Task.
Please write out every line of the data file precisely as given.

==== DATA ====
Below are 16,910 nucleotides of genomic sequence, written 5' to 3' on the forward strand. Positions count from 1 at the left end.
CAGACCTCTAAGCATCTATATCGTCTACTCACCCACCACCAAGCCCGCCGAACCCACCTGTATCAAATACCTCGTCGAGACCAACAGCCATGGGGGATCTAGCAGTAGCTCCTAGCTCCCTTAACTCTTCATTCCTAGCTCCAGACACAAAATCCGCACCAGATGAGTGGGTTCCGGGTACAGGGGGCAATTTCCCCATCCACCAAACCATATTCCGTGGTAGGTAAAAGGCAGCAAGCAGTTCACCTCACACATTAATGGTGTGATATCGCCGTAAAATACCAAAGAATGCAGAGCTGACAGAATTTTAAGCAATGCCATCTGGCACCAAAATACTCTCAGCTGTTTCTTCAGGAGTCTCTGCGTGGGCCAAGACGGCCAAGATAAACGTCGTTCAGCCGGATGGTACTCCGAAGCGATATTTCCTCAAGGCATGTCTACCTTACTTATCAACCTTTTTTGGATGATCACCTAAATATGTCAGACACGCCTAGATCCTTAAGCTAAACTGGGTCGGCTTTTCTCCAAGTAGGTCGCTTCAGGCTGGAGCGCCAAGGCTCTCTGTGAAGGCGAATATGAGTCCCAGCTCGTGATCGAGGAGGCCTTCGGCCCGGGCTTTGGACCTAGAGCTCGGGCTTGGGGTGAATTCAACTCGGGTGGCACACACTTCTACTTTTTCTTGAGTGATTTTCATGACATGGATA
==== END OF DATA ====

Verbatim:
Below are 16,910 nucleotides of genomic sequence, written 5' to 3' on the forward strand. Positions count from 1 at the left end.
CAGACCTCTAAGCATCTATATCGTCTACTCACCCACCACCAAGCCCGCCGAACCCACCTGTATCAAATACCTCGTCGAGACCAACAGCCATGGGGGATCTAGCAGTAGCTCCTAGCTCCCTTAACTCTTCATTCCTAGCTCCAGACACAAAATCCGCACCAGATGAGTGGGTTCCGGGTACAGGGGGCAATTTCCCCATCCACCAAACCATATTCCGTGGTAGGTAAAAGGCAGCAAGCAGTTCACCTCACACATTAATGGTGTGATATCGCCGTAAAATACCAAAGAATGCAGAGCTGACAGAATTTTAAGCAATGCCATCTGGCACCAAAATACTCTCAGCTGTTTCTTCAGGAGTCTCTGCGTGGGCCAAGACGGCCAAGATAAACGTCGTTCAGCCGGATGGTACTCCGAAGCGATATTTCCTCAAGGCATGTCTACCTTACTTATCAACCTTTTTTGGATGATCACCTAAATATGTCAGACACGCCTAGATCCTTAAGCTAAACTGGGTCGGCTTTTCTCCAAGTAGGTCGCTTCAGGCTGGAGCGCCAAGGCTCTCTGTGAAGGCGAATATGAGTCCCAGCTCGTGATCGAGGAGGCCTTCGGCCCGGGCTTTGGACCTAGAGCTCGGGCTTGGGGTGAATTCAACTCGGGTGGCACACACTTCTACTTTTTCTTGAGTGATTTTCATGACATGGATA